Go-karting with yuzu flavours in a Tokyo summer

By Farhana Chowdhury

So many things to do in the Japanese capital, it’s difficult to choose. How about reliving the Mario game you used to play — this time in real life, zipping through traffic on the streets

Everyone should visit Japan at least once, is what I tell people, whenever they ask me why I keep going back. Surely, out of the six times I’ve been there, I could’ve dedicated a few trips to a different destination. But there’s something about Japan that truly holds a spell over me, and I’ve noticed I’m not the only one. Its charm is inexplicable, and something to be experienced first-hand.

While infatuated with discipline and the monotone attire, its people are modest, dedicated and full of admiration for the simple things in life — from visiting parks to view the vibrant cherry blossoms in spring, to gathering loved ones to view fireworks in summer.

I’ve also had friends and colleagues share anecdotes about strangers coming to their rescue in the most unexpected situations. For instance, an elderly woman, devoid of English-speaking skills, who went out of her way to take a lost colleague to his destination, or an Uber driver who had come to help a group of somewhat inebriated penniless acquaintances to their hotel. The humble Japanese temperament is what I hope to weave into my own some day.

Sentimental incidents aside, there is so much to experience in Japan. Here’s a snippet of my summer in Tokyo:

Cruise down the streets of
Tokyo in a go-kart

During our time abroad, we’ve tried different modes of transport for sightseeing. We’ve done buses and cruises, steered cleared of taxis (they’re pretty expensive!) but are regulars on the subway. But I recently discovered a new mode that bowled over the geek in me — go-karts inspired by the Nintendo game, Mario Kart. You can actually drive these raging little machines down the streets of Tokyo, as long as you hold an international drivers’ licence, and in costume!

There are several courses to choose from with different time slots. Each route has its own charm in terms of sights, crowds and speed. As our accommodation was in the lively otaku (pop culture, anime, manga, cosplay etc) town of Akihabara, we chose it as a starting point and opted for the A1M1 course. And boy, was it our best decision ever! Dressed in game-inspired character suits and helmets (plus, me with a ¥200 stick-on moustache, which unfortunately did not last the drive), this two-hour fast route left us high on adrenaline as we drove through sights such as Rainbow Bridge, Odaiba, Tokyo Tower and Ginza before returning to Akihabara. Our guide Yoshi had earlier briefed us with the road rules (no selfies!) and driving formation, but he did click tonnes of photos of us when we stopped at intersections, or when we took a break in Odaiba with the 377-foot tall Daikanransha Ferris Wheel in the background.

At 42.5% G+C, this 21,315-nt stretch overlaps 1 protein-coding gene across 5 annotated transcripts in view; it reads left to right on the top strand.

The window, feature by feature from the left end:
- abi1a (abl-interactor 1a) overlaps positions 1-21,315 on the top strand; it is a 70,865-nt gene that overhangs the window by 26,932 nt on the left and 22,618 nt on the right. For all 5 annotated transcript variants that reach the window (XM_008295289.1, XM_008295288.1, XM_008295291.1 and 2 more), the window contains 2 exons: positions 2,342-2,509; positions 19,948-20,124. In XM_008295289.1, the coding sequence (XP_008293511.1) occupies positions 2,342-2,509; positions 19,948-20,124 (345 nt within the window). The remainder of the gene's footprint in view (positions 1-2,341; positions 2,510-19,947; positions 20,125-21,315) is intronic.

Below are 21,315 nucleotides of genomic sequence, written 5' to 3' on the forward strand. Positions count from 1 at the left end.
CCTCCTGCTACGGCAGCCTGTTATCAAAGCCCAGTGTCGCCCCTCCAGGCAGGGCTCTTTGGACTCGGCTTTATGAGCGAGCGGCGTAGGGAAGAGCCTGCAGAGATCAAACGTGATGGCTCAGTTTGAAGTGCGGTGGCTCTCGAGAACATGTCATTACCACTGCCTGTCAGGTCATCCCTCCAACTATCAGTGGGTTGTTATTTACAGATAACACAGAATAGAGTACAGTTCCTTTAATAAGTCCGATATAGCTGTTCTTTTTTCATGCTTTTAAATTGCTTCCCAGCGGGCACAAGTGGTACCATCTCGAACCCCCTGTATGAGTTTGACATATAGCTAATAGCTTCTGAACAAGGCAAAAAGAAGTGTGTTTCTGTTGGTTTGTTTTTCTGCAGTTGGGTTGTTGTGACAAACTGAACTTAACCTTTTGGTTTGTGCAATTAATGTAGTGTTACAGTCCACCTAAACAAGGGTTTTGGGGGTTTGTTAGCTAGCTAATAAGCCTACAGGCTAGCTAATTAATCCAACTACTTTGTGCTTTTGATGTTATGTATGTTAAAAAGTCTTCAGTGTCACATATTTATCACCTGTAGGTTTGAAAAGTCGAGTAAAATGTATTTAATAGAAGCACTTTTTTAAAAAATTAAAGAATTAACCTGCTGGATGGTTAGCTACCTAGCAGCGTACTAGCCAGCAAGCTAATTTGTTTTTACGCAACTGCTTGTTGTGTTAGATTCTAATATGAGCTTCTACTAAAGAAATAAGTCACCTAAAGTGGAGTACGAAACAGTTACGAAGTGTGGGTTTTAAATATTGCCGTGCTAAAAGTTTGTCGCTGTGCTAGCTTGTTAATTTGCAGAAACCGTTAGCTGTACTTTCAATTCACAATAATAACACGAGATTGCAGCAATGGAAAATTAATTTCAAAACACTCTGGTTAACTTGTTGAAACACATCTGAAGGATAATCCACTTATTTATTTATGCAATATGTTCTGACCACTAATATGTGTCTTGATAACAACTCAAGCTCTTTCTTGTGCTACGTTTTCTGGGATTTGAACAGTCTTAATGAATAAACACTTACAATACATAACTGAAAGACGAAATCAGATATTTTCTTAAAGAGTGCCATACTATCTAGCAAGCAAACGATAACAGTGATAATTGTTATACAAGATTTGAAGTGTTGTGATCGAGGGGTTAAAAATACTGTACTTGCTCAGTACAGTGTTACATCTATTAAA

Bear in mind that Japan follows left-hand traffic (meaning the vehicles have their steering wheels on the right) compared with the right-hand drive in UAE. We were a little uncoordinated at first, but quickly got the hang of it. Yoshi was incredibly helpful and made sure none of us were left behind as we cruised.

The verdict: Money well spent! We had tonnes of fun, got to drive around Tokyo without any hassle, met new people, and have memorable photos (and a GoPro video) to tell the tale.

The lowdown

Price: ¥8,000 (Dh270) — the rental fee includes one-seater go-kart, fuel cost, costume, accident insurance, consumption tax, and a tour guide.

Additional costs: ¥2,500/hr (Dh85/hr) for a head-mounted GoPro camera (we brought our own micro SD card) and ¥200 for a stick-on Mario moustache. You can also rent other accessories for a small fee.

Website: www.maricar.com

Indulge in summer-exclusive treats

Summertime calls for special dishes that fight off natsubate, also known as summer fatigue. There are a number of ingredients, such as edamame, peaches, watermelon, sea urchins, and eel, that help residents stay cool.

The latter is popularly served grilled and basted with sticky soy sauce over a bowl of warm rice. As the sauce seeps in, it coats each grain of rice with a sweet savoury taste to impart a lip-smacking flavour, something the Japanese regard as umami, a fifth taste recently identified by Western scientists.

Another is Somen. These are wheat flour-based noodles that are boiled and dipped in a light sauce known as tsuyu before being served cold. Onion and ginger are sometimes added as toppings for a refreshing kick.

Looking at desserts, Kakigori, which is shaved ice topped with syrup, is an absolute delight to stave off the heat. Every nook and cranny is littered with cafés and stalls serving speciality flavours ranging from traditional matcha (green tea) and azuki (sweet bean paste) to strawberry, mango and peach.

Yuzu-based dishes and drinks are also popular among chilled drinks. The light citrus flavour imparts a refreshing mild flavour to meals. It is often prepared as a broth for ramen, seasoning for fried chicken or fish, a sparkling beverage, and even as a key ingredient in cakes and pastries.


Free-spirited with the soul of a poet and a bank account to match

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